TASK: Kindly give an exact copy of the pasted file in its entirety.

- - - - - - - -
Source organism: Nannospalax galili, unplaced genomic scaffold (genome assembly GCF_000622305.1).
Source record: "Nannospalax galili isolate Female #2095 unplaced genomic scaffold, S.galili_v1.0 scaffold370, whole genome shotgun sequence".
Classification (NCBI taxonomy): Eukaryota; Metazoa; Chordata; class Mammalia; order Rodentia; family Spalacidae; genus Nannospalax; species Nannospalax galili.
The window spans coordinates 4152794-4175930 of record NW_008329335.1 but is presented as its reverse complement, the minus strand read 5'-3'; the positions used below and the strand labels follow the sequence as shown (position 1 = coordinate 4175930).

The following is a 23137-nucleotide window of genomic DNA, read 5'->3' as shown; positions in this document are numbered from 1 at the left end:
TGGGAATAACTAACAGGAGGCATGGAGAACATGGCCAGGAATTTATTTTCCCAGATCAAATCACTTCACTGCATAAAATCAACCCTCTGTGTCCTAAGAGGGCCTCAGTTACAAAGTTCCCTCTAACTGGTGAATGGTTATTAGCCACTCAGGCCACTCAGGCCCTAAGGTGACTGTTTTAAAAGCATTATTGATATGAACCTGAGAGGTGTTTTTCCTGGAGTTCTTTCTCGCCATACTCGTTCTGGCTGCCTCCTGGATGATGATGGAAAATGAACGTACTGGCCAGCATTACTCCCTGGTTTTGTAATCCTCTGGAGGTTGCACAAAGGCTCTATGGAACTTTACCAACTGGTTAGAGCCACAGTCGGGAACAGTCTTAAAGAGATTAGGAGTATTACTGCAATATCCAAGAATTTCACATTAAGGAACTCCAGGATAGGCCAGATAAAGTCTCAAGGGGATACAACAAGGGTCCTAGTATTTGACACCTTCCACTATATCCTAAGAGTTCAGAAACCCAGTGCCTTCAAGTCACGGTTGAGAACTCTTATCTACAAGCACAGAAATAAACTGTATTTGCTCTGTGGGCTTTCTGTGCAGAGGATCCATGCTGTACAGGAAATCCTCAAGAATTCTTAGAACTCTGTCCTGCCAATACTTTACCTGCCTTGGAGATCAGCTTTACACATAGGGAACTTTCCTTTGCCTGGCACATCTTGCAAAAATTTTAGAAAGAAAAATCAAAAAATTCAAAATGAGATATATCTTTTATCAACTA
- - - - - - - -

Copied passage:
Source organism: Nannospalax galili, unplaced genomic scaffold (genome assembly GCF_000622305.1).
Source record: "Nannospalax galili isolate Female #2095 unplaced genomic scaffold, S.galili_v1.0 scaffold370, whole genome shotgun sequence".
Classification (NCBI taxonomy): Eukaryota; Metazoa; Chordata; class Mammalia; order Rodentia; family Spalacidae; genus Nannospalax; species Nannospalax galili.
The window spans coordinates 4152794-4175930 of record NW_008329335.1 but is presented as its reverse complement, the minus strand read 5'-3'; the positions used below and the strand labels follow the sequence as shown (position 1 = coordinate 4175930).

The following is a 23137-nucleotide window of genomic DNA, read 5'->3' as shown; positions in this document are numbered from 1 at the left end:
TGGGAATAACTAACAGGAGGCATGGAGAACATGGCCAGGAATTTATTTTCCCAGATCAAATCACTTCACTGCATAAAATCAACCCTCTGTGTCCTAAGAGGGCCTCAGTTACAAAGTTCCCTCTAACTGGTGAATGGTTATTAGCCACTCAGGCCACTCAGGCCCTAAGGTGACTGTTTTAAAAGCATTATTGATATGAACCTGAGAGGTGTTTTTCCTGGAGTTCTTTCTCGCCATACTCGTTCTGGCTGCCTCCTGGATGATGATGGAAAATGAACGTACTGGCCAGCATTACTCCCTGGTTTTGTAATCCTCTGGAGGTTGCACAAAGGCTCTATGGAACTTTACCAACTGGTTAGAGCCACAGTCGGGAACAGTCTTAAAGAGATTAGGAGTATTACTGCAATATCCAAGAATTTCACATTAAGGAACTCCAGGATAGGCCAGATAAAGTCTCAAGGGGATACAACAAGGGTCCTAGTATTTGACACCTTCCACTATATCCTAAGAGTTCAGAAACCCAGTGCCTTCAAGTCACGGTTGAGAACTCTTATCTACAAGCACAGAAATAAACTGTATTTGCTCTGTGGGCTTTCTGTGCAGAGGATCCATGCTGTACAGGAAATCCTCAAGAATTCTTAGAACTCTGTCCTGCCAATACTTTACCTGCCTTGGAGATCAGCTTTACACATAGGGAACTTTCCTTTGCCTGGCACATCTTGCAAAAATTTTAGAAAGAAAAATCAAAAAATTCAAAATGAGATATATCTTTTATCAACTA